My first 1-hour basket

NWF One-hour basket 2015-03-23

The 1-hour basket has begun to float all over the sewing accounts on Instagram, after Kelly of kelbysews published the pattern for free a few days ago, and I decided my iron with paraphernalia needed a new home. The name of the basket sounded promising enough that I’d manage to start – and finish, no less – a project within a reasonable timespan (whatever that means).

In theory, the project takes about an hour, but since I’m still trying to find permanent homes and arrangements in general for my crafting stuff, not only did it take some time to audition fabrics, but then the fusible fleece was missing for a short while. The amount of piles isn’t that huge, but rummaging through them took its moment. Then there’s the fact that my pressing board sits on the kitchen countertop, and the fact that I’m not always the best at washing dishes, so to clear the space took another moment. But once fabric selection had happened Saturday evening, in theory I could have finished the project in that hour. Only then I spent time chatting on the phone, too, so progress was slow enough that I did the top stitching, closing of the lining seam, and final pressing yesterday.

But enough babbling. The basket pleases me beyond words! I love the fabrics, both the Tape Measures in Aqua, a canvas from the Made With Love collection by Moda Fabrics, and Small Flowers in White from the Spring Street collection by Carolyn Gavin.

The pattern itself is also such a nicely written work. The photos are spot on, the layout clear, and the text to the point. The only things I would change are:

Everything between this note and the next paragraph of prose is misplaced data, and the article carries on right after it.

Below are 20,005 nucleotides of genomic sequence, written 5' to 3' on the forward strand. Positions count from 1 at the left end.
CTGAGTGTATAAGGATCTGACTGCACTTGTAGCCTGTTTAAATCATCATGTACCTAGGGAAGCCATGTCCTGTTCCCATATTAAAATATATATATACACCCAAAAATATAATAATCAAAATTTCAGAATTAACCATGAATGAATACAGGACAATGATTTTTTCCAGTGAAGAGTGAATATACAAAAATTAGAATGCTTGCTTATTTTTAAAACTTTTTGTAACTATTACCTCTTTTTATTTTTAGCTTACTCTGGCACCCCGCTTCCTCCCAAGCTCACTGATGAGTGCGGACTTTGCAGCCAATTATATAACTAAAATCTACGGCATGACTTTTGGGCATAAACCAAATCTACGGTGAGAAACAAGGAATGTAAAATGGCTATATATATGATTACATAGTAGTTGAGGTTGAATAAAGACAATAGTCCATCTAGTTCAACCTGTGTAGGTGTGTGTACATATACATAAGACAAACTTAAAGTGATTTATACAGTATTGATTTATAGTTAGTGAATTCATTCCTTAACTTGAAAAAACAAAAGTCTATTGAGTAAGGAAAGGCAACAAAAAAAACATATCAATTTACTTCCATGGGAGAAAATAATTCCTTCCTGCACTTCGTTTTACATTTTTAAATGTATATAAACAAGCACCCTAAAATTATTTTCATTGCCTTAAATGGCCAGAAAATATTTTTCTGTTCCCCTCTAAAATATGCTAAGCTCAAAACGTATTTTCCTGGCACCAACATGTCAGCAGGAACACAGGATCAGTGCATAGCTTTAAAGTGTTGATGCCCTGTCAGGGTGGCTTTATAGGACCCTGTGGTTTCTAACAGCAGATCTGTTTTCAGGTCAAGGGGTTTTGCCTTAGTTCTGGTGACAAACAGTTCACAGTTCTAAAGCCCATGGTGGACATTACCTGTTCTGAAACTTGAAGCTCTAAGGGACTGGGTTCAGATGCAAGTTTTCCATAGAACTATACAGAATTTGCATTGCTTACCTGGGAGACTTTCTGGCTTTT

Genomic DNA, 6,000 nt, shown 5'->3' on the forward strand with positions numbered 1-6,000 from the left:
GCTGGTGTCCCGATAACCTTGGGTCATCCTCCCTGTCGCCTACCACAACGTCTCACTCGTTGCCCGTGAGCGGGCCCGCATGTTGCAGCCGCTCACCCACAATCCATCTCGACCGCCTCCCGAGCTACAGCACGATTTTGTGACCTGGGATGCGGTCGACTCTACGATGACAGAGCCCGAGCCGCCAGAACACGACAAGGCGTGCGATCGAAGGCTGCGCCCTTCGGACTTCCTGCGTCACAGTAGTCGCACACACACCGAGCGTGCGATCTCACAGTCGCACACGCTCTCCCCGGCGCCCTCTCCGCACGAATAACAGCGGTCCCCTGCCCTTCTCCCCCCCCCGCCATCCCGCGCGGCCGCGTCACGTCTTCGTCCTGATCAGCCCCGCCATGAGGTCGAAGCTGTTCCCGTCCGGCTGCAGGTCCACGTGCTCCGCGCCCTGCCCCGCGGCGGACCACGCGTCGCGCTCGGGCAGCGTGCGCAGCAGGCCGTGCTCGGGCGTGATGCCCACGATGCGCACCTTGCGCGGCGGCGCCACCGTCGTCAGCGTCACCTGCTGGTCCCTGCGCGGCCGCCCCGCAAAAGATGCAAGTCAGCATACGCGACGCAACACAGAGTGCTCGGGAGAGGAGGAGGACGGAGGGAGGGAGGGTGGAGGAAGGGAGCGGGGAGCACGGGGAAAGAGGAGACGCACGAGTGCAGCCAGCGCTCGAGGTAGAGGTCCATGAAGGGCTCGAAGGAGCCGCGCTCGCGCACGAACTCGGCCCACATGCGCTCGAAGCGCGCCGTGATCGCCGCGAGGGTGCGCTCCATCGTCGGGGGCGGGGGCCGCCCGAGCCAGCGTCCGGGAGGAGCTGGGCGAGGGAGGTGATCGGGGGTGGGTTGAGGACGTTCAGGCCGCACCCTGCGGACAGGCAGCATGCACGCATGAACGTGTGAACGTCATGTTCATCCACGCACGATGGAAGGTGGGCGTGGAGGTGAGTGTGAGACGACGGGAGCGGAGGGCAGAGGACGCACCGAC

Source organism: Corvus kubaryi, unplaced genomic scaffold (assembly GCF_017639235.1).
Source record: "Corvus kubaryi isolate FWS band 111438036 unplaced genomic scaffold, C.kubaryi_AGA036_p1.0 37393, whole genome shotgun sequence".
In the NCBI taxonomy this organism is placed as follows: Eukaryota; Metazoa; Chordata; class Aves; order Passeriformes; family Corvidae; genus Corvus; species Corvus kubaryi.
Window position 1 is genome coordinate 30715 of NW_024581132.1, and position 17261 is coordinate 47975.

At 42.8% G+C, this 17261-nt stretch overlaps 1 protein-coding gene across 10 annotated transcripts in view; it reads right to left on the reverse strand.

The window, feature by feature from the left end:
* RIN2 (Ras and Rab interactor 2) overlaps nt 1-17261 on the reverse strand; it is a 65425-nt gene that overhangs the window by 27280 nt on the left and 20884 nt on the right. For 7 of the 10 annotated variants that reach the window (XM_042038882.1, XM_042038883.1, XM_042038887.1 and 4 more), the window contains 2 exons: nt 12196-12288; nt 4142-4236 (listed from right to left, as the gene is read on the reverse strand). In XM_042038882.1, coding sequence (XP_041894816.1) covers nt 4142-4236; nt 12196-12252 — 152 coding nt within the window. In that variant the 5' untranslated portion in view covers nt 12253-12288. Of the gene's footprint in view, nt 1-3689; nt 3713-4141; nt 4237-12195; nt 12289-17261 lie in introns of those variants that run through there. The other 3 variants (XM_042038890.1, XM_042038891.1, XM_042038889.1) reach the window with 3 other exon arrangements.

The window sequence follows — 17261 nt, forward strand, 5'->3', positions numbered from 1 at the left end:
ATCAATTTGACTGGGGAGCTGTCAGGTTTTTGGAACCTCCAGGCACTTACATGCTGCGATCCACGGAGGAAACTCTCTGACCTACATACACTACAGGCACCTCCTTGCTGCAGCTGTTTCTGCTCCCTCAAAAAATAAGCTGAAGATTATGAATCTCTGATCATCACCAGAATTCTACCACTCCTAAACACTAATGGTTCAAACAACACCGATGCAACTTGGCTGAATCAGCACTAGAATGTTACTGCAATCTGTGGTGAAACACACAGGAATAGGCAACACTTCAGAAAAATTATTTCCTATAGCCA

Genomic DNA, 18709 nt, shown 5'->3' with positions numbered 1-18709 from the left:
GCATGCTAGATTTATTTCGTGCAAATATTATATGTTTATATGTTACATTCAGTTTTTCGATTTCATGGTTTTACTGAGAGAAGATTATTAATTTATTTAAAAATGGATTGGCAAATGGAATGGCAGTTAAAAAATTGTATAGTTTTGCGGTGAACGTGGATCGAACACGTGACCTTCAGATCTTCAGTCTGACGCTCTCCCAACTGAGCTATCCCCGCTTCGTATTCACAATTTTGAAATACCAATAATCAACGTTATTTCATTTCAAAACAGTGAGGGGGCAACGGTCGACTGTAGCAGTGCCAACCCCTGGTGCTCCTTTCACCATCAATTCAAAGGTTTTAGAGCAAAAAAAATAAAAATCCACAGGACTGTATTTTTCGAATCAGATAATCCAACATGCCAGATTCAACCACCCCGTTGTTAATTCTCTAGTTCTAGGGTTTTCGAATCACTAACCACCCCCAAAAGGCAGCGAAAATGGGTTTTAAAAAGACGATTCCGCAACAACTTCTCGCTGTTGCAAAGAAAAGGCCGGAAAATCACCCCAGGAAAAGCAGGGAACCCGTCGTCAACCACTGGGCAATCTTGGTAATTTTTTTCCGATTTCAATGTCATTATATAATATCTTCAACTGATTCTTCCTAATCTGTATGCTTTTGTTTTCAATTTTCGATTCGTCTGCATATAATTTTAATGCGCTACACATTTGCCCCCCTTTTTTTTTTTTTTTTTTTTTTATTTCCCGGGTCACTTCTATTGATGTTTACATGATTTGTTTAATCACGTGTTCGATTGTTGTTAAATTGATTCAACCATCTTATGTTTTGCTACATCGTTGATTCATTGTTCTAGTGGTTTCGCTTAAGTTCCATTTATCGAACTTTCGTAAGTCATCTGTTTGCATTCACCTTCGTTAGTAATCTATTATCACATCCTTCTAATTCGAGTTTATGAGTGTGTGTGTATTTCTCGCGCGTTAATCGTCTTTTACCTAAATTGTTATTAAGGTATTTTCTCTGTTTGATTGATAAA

• the nesting of the seams, because in quilting I prefer opening them rather than pressing to the side, and there’s considerable bulk where two canvas layers meet two fleece layers all on top of each other.
  • the size of the lining opening for turning the project inside out. I left it about three inches wide as instructed, but had to take out an inch or so worth of stitches, when the bulky exterior refused to become small enough.

Another thing I’ve observed is that people’s basket handles seem quite floppy compared to mine, even when they have added some kind of interfacing, but I want to stress that there are four layers of canvas and nothing else in mine.

I also took care to fuse each section of the fleece for about ten seconds under a moist cloth for long-term attachment to the exterior canvas. This gives a wonderful finish to the basket as a whole, I think, and it stands quite rigidly as well for such a soft construction.

Since this one fits my iron with neatly rolled-up cord, the water cup thingy, a starch bottle, and a pressing cloth, I most certainly will make more of this basket at some point. There’s more fabric where those came from, although I’m unfortunately running out on fusible fleece, I realise in this very moment to my great horror.

In the meantime, why don’t you go make one of these, too, and show me!

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2 thoughts on “My first 1-hour basket

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